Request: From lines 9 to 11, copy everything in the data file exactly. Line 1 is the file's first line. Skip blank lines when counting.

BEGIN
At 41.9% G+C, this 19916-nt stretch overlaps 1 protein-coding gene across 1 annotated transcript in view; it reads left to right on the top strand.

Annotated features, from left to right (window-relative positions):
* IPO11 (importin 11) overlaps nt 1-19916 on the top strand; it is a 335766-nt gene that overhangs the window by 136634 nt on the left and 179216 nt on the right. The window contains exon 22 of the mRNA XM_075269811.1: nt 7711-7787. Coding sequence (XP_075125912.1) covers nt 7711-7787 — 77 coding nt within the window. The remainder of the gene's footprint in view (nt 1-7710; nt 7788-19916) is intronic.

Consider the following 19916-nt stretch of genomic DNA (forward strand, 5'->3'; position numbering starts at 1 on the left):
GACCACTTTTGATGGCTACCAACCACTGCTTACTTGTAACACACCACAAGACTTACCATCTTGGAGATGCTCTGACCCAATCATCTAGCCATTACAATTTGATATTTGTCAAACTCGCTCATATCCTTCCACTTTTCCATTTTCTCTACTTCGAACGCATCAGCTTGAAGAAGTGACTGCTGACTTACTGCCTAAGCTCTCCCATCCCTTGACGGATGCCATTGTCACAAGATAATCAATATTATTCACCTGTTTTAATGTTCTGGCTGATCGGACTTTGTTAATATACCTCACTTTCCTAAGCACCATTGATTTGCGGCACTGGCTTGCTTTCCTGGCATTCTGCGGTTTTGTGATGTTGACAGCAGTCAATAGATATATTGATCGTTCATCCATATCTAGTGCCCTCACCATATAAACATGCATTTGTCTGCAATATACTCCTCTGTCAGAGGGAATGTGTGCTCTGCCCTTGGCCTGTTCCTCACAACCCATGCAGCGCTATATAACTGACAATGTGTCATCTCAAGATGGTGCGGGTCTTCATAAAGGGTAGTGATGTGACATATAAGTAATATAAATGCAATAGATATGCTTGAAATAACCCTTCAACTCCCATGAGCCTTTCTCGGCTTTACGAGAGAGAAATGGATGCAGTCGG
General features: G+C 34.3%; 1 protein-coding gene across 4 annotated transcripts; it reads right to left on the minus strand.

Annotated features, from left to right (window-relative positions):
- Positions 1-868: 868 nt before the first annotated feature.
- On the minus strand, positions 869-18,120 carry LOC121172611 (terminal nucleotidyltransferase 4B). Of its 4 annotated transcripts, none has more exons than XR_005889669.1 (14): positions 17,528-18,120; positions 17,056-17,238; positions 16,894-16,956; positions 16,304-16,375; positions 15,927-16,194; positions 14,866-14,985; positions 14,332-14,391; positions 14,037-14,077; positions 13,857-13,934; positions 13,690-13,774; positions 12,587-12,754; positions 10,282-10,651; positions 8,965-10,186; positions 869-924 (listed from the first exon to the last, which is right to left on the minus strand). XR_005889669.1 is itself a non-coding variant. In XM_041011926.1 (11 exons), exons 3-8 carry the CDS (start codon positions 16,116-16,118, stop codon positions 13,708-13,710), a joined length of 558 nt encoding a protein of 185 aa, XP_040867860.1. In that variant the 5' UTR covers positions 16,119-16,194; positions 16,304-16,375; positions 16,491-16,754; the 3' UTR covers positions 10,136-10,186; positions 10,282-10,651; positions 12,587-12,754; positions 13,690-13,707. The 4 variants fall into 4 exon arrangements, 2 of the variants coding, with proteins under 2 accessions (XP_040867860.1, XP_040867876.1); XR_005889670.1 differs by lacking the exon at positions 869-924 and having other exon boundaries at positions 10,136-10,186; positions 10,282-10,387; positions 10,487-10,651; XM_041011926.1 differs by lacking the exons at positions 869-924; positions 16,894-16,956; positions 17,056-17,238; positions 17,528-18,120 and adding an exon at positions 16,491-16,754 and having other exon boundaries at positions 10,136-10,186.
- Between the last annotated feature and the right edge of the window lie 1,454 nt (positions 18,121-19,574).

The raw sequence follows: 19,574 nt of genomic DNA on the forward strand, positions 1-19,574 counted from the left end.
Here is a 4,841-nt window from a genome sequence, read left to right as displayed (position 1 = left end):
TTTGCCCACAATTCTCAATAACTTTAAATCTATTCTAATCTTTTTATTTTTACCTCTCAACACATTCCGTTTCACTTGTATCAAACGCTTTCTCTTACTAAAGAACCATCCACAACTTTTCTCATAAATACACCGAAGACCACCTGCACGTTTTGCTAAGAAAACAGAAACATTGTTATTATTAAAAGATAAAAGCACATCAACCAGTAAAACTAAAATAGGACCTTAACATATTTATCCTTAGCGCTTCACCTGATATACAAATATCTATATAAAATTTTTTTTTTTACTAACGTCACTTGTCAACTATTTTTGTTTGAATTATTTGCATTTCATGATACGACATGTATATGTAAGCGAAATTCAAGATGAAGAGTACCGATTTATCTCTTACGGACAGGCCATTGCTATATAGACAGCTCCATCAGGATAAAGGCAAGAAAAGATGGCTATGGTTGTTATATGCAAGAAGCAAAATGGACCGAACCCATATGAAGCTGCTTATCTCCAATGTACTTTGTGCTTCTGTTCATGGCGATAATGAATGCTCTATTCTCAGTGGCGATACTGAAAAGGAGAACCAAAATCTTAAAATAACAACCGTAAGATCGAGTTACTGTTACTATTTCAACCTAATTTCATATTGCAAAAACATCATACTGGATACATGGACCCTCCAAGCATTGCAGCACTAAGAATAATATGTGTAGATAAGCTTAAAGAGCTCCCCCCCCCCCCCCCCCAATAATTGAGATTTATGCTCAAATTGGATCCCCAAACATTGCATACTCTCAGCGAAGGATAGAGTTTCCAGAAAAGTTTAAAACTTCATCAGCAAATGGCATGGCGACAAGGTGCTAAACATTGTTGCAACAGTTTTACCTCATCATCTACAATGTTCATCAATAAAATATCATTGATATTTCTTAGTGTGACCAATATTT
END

- On the minus strand, positions 869-18,120 carry LOC121172611 (terminal nucleotidyltransferase 4B). Of its 4 annotated transcripts, none has more exons than XR_005889669.1 (14): positions 17,528-18,120; positions 17,056-17,238; positions 16,894-16,956; positions 16,304-16,375; positions 15,927-16,194; positions 14,866-14,985; positions 14,332-14,391; positions 14,037-14,077; positions 13,857-13,934; positions 13,690-13,774; positions 12,587-12,754; positions 10,282-10,651; positions 8,965-10,186; positions 869-924 (listed from the first exon to the last, which is right to left on the minus strand). XR_005889669.1 is itself a non-coding variant. In XM_041011926.1 (11 exons), exons 3-8 carry the CDS (start codon positions 16,116-16,118, stop codon positions 13,708-13,710), a joined length of 558 nt encoding a protein of 185 aa, XP_040867860.1. In that variant the 5' UTR covers positions 16,119-16,194; positions 16,304-16,375; positions 16,491-16,754; the 3' UTR covers positions 10,136-10,186; positions 10,282-10,651; positions 12,587-12,754; positions 13,690-13,707. The 4 variants fall into 4 exon arrangements, 2 of the variants coding, with proteins under 2 accessions (XP_040867860.1, XP_040867876.1); XR_005889670.1 differs by lacking the exon at positions 869-924 and having other exon boundaries at positions 10,136-10,186; positions 10,282-10,387; positions 10,487-10,651; XM_041011926.1 differs by lacking the exons at positions 869-924; positions 16,894-16,956; positions 17,056-17,238; positions 17,528-18,120 and adding an exon at positions 16,491-16,754 and having other exon boundaries at positions 10,136-10,186.
- Between the last annotated feature and the right edge of the window lie 1,454 nt (positions 18,121-19,574).

The raw sequence follows: 19,574 nt of genomic DNA on the forward strand, positions 1-19,574 counted from the left end.